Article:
Men's and women's trendier clothing styles of the late 1950s replaced the more conservative dress of the early '50s. In 1958, notable French designers created styles that would influence the fashion world for decades to come. Some men lamented women's new fashion styles; Adlai Stevenson suggested their source was Moscow (this was the Cold War era) rather than Paris.
The traditional business suit prior to 1958 was typically black, dark blue or gray flannel, and the Italian silk suit was a more expensive option for stylish men who could afford it. Suit jacket lapels became longer and narrower in the late '50s, and trousers were tapered and cuffed. The top fold of a man’s white handkerchief, visible above the breast pocket, was styled in two diagonal points in the late '50s rather than the horizontal fold of the early '50s. Wash-and-wear fabrics were now available. Men traditionally wore button-down shirts in plain white or pastel, although pinstripes and small checks were also acceptable. In London, the trapeze design seen in women’s dresses and coats influenced men’s suit jackets to a lesser degree – the bottom of the jacket flared slightly.
The Parisian designer Hubert de Givenchy, who famously worked with Audrey Hepburn to create her fashionable look in films like “Sabrina,” designed a dress called the "sack" for his 1957 collection. The sack evoked the waistless dresses of the 1920s. By 1958, the style of this dress — a straight shift, also called a chemise — had become popular. Yves St. Laurent designed dresses in the trapeze style in 1958. These tent-styled garments were full at the hem, and coats in this style often featured a large collar and large buttons down the front.
Women's dressier ensembles for evening often called for wearing pumps with pointed toes and slender, stiletto heels. For street wear, women wore lower- or stacked-heeled styles, and shoes were available in a variety of bright colors and materials, including fabrics. For daywear, men wore slender-toed oxfords and loafers.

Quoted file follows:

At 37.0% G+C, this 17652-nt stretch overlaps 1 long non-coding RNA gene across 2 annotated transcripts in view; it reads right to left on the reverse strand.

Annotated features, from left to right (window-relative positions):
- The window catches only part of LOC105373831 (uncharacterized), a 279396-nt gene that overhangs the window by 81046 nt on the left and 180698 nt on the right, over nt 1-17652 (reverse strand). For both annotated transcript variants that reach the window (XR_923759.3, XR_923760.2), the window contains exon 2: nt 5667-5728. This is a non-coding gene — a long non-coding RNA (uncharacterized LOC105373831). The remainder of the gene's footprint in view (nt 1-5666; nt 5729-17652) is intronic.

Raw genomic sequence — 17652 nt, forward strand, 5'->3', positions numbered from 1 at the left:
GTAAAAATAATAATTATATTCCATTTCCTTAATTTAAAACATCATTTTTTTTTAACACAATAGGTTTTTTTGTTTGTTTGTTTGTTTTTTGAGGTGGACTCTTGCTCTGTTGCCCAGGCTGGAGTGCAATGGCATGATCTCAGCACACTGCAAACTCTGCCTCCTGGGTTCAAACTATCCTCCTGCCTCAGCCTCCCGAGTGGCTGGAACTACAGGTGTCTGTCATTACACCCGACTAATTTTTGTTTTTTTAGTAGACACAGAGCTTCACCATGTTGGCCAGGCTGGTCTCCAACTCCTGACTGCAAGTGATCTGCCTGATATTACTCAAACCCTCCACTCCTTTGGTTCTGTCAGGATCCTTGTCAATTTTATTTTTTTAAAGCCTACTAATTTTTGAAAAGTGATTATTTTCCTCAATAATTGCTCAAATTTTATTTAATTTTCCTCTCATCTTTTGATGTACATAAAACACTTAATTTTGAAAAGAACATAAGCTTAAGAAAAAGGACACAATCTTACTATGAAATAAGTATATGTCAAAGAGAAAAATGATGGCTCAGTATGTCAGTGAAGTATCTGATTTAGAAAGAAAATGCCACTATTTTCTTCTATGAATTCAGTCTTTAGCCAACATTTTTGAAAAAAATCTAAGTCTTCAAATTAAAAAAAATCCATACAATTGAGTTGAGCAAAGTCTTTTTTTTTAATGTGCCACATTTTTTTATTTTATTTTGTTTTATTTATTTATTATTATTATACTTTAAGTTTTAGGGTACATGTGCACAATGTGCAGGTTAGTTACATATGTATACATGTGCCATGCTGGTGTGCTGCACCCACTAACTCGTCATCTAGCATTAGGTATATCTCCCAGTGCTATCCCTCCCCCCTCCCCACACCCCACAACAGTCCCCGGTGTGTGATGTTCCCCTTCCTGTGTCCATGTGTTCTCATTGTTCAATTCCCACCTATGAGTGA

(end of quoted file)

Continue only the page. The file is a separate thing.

Hats and Other Accessories
In 1958, the fedora – a hat that featured a narrow brim and low crown – was a popular, all-purpose style choice for men to wear to the office. Unusually shaped hats were being designed for women, such as the high-crowned bowler, and the close-fitting cloche was popular in a variety of fabrics. In addition, women wore gloves that typically matched their shoes as a finishing touch. Another popular accessory for both men and women in 1958 was the waterproof and shockproof wristwatch.
What Did Men Wear in the '50s?
How Did Men Dress in the 1960s?
What Did Men Wear During the ...
Clothing of the Gold Miners in the 1850s
High Heels in the 1950s
Men's Fashion of the 1930s
Children's Clothes in 1910
Clothes Worn in the Seventies
1950s Women's Fashion & Hairstyles
A Description of What the Puritans Wore
Wedding Dresses of the 1920s, 1930s & ...
Men's Clothes & Styles in the 1920s & ...
Men's Fashion in the 1890s
What Do Women Pirates Wear?
What Type of Clothes Did Women Wear ...
How Did Teenagers Dress in the '60s & ...
Hat Trends of the Seventies
School Clothes in the 1900s
Letterman Jackets in the '50s
Children's Clothes in 1915
Yvonne Morris began her professional writing career in 2002 when she coauthored the book "Workplace Enrichment." Her poetry has appeared online and in print journals such as "Kalliope," SubtleTea and The Pedestal. She holds a Master of Arts in mass communication from the University of Kentucky.
George Marks/Retrofile/Getty Images